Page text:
The proliferation of candidates this year-eight different Indigenous lists-reflected the movement's lack of unity. In many cases, the vote was split even within the same ethnic group. Many Indigenous people who wanted to support their own cause did not know for whom to vote. Not knowing the candidates, the electorate was forced to decide by sight which candidate on the ballot seemed to represent their cause. The Indigenous candidates used their experience in previous elections, and attempted to extend their appeal to the population in general and capture votes in non-Indigenous communities. This may explain why only three Indigenous parties registered their list under the CEE, while five sought office through the National Electoral District, competing with the other political groups under equal conditions.

The results were clear. On one hand, the Indigenous vote was diluted. This reflects disunity and lack of coordination among so many candidates, but it also reflects the immense level of abstention among ethnic minorities. On the other hand, the large number of votes obtained by some Indigenous candidates in the urban areas suggests that non-Indian voters looked to Indigenous candidates as an alternative capable of generating debate with the traditional parties.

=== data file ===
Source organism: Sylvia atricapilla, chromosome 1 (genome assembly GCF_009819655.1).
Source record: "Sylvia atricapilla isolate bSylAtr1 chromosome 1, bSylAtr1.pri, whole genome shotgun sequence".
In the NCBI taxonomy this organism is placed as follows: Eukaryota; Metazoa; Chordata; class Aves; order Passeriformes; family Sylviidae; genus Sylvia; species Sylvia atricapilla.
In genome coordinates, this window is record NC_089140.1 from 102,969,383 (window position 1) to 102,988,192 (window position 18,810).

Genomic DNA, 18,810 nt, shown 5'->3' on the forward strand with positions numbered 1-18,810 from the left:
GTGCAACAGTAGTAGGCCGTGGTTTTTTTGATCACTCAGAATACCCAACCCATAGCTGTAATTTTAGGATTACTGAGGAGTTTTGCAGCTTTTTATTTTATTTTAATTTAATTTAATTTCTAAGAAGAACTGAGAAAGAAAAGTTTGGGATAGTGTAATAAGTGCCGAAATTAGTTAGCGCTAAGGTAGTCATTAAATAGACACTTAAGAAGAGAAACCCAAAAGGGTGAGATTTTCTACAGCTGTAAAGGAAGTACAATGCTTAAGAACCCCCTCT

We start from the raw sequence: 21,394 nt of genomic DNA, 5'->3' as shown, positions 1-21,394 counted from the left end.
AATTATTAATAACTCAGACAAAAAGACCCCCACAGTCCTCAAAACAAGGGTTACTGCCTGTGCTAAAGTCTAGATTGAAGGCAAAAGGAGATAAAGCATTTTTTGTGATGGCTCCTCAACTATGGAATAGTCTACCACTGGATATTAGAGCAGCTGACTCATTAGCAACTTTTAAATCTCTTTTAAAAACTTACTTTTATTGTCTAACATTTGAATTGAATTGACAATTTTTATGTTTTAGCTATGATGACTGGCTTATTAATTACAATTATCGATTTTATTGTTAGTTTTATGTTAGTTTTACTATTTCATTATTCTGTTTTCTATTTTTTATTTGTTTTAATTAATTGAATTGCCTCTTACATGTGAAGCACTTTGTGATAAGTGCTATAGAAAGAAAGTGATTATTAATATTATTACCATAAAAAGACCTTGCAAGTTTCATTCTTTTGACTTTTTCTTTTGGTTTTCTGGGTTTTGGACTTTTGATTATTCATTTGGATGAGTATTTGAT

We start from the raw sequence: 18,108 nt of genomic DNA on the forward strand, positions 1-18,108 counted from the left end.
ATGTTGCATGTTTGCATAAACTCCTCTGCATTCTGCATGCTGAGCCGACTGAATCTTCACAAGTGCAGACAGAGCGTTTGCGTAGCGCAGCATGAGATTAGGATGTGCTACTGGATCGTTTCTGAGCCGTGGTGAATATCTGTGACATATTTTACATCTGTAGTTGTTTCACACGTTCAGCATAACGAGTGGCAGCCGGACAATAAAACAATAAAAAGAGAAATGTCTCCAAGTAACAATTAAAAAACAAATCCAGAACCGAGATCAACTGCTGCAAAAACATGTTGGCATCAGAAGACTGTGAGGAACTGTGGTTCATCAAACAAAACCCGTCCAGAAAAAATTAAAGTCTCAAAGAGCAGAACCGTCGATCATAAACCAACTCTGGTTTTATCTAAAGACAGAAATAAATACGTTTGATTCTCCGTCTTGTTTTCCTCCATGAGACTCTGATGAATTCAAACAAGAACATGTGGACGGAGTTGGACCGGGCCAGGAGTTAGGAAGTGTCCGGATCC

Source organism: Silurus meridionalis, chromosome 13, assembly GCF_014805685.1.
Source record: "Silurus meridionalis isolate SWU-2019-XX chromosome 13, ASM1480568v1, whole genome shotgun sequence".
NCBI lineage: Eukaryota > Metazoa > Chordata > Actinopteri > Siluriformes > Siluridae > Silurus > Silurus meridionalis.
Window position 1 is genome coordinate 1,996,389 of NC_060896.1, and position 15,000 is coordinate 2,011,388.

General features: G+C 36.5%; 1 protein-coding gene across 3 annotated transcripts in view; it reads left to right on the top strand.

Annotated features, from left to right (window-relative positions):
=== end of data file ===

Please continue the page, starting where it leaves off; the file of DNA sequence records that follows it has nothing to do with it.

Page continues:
First Experience Three different lists registered for the 1992 senate and chamber of deputies elections. The first was headed by Gabriel Muyuy for the National Indigenous Organization of Colombia (ONIC); the second, was backed by the Indigenous Authorities of Colombia (AICO) headed by Floro Alberto Tunubal; and the third, that of the Indigenous Social Alliance headed by Antonio Quir=E1 Gau=F1a was created by a faction of the Indigenous movement especially for electoral participation and registered within the national district. =46or the first time in Colombian history, three Indians held seats in the senate as representatives of their own communities.

The Indigenous lists succeeded in that moment largely due to their use of an Indigenous program of action titled The Colombia that We Want. This platform reflected a conception of Indians not as islands, but as part of a diverse country, and reached out to all the sectors of the country. It was grounded in culture, plurality and tolerance and called the nation-state's attention to a new and independent discourse with alternative proposals.